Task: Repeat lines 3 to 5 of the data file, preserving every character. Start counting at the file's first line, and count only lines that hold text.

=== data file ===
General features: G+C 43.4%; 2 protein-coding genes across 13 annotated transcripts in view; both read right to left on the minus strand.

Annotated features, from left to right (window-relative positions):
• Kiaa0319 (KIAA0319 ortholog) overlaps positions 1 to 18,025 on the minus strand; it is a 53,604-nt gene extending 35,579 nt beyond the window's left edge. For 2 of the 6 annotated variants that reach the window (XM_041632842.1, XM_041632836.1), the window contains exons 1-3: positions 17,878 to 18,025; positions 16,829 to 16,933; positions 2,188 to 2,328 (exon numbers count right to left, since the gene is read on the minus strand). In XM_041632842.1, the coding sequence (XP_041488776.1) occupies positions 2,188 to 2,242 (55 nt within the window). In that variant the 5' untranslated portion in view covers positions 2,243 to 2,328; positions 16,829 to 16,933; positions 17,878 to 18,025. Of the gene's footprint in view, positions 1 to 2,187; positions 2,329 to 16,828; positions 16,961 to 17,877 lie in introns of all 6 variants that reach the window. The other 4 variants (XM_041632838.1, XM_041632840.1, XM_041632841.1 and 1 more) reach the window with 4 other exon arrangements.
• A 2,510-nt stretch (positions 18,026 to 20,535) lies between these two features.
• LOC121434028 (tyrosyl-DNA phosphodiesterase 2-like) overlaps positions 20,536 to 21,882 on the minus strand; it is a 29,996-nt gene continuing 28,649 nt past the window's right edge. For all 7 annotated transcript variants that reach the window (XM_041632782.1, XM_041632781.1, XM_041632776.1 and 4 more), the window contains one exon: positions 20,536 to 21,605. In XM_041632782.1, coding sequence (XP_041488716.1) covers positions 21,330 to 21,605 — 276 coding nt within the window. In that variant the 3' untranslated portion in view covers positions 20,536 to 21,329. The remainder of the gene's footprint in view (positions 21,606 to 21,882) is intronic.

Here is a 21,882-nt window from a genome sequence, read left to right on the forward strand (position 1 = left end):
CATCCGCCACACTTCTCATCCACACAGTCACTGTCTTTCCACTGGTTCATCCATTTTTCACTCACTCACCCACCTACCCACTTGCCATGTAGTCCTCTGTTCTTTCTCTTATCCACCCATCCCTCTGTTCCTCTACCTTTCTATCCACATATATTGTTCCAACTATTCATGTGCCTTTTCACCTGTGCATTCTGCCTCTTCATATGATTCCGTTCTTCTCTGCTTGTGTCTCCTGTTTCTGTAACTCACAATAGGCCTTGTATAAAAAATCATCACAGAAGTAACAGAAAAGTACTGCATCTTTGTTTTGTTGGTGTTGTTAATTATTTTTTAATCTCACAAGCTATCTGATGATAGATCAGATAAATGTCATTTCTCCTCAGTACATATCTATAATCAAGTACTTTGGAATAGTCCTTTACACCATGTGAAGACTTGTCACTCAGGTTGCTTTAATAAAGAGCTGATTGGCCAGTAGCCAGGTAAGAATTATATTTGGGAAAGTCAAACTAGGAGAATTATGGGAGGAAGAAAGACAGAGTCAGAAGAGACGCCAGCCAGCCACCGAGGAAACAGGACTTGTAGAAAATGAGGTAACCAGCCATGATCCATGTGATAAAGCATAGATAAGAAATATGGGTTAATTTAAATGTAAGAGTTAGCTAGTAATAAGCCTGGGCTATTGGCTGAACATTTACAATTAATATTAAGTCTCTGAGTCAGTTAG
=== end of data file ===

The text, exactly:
• Kiaa0319 (KIAA0319 ortholog) overlaps positions 1 to 18,025 on the minus strand; it is a 53,604-nt gene extending 35,579 nt beyond the window's left edge. For 2 of the 6 annotated variants that reach the window (XM_041632842.1, XM_041632836.1), the window contains exons 1-3: positions 17,878 to 18,025; positions 16,829 to 16,933; positions 2,188 to 2,328 (exon numbers count right to left, since the gene is read on the minus strand). In XM_041632842.1, the coding sequence (XP_041488776.1) occupies positions 2,188 to 2,242 (55 nt within the window). In that variant the 5' untranslated portion in view covers positions 2,243 to 2,328; positions 16,829 to 16,933; positions 17,878 to 18,025. Of the gene's footprint in view, positions 1 to 2,187; positions 2,329 to 16,828; positions 16,961 to 17,877 lie in introns of all 6 variants that reach the window. The other 4 variants (XM_041632838.1, XM_041632840.1, XM_041632841.1 and 1 more) reach the window with 4 other exon arrangements.
• A 2,510-nt stretch (positions 18,026 to 20,535) lies between these two features.
• LOC121434028 (tyrosyl-DNA phosphodiesterase 2-like) overlaps positions 20,536 to 21,882 on the minus strand; it is a 29,996-nt gene continuing 28,649 nt past the window's right edge. For all 7 annotated transcript variants that reach the window (XM_041632782.1, XM_041632781.1, XM_041632776.1 and 4 more), the window contains one exon: positions 20,536 to 21,605. In XM_041632782.1, coding sequence (XP_041488716.1) covers positions 21,330 to 21,605 — 276 coding nt within the window. In that variant the 3' untranslated portion in view covers positions 20,536 to 21,329. The remainder of the gene's footprint in view (positions 21,606 to 21,882) is intronic.